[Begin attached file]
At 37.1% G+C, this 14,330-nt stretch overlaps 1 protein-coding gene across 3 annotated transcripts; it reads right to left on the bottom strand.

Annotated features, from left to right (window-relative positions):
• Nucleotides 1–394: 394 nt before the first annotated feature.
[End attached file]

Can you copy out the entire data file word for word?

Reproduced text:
At 37.1% G+C, this 14,330-nt stretch overlaps 1 protein-coding gene across 3 annotated transcripts; it reads right to left on the bottom strand.

Annotated features, from left to right (window-relative positions):
• Nucleotides 1–394: 394 nt before the first annotated feature.